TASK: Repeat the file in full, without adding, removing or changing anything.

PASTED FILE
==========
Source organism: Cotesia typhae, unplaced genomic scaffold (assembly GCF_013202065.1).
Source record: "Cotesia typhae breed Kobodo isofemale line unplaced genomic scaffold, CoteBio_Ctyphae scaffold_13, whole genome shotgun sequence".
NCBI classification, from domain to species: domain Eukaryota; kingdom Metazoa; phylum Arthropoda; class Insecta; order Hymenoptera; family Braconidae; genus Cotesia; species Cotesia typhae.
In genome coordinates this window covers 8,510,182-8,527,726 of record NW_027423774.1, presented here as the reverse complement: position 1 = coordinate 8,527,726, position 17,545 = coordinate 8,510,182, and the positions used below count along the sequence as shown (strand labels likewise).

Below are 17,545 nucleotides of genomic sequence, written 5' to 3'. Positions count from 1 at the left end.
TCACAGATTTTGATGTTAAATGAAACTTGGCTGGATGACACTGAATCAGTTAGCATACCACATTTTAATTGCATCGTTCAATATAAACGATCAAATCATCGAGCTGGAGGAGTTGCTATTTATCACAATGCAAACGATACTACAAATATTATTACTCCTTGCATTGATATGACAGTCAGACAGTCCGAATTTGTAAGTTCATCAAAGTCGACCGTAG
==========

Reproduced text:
Source organism: Cotesia typhae, unplaced genomic scaffold (assembly GCF_013202065.1).
Source record: "Cotesia typhae breed Kobodo isofemale line unplaced genomic scaffold, CoteBio_Ctyphae scaffold_13, whole genome shotgun sequence".
NCBI classification, from domain to species: domain Eukaryota; kingdom Metazoa; phylum Arthropoda; class Insecta; order Hymenoptera; family Braconidae; genus Cotesia; species Cotesia typhae.
In genome coordinates this window covers 8,510,182-8,527,726 of record NW_027423774.1, presented here as the reverse complement: position 1 = coordinate 8,527,726, position 17,545 = coordinate 8,510,182, and the positions used below count along the sequence as shown (strand labels likewise).

Below are 17,545 nucleotides of genomic sequence, written 5' to 3'. Positions count from 1 at the left end.
TCACAGATTTTGATGTTAAATGAAACTTGGCTGGATGACACTGAATCAGTTAGCATACCACATTTTAATTGCATCGTTCAATATAAACGATCAAATCATCGAGCTGGAGGAGTTGCTATTTATCACAATGCAAACGATACTACAAATATTATTACTCCTTGCATTGATATGACAGTCAGACAGTCCGAATTTGTAAGTTCATCAAAGTCGACCGTAG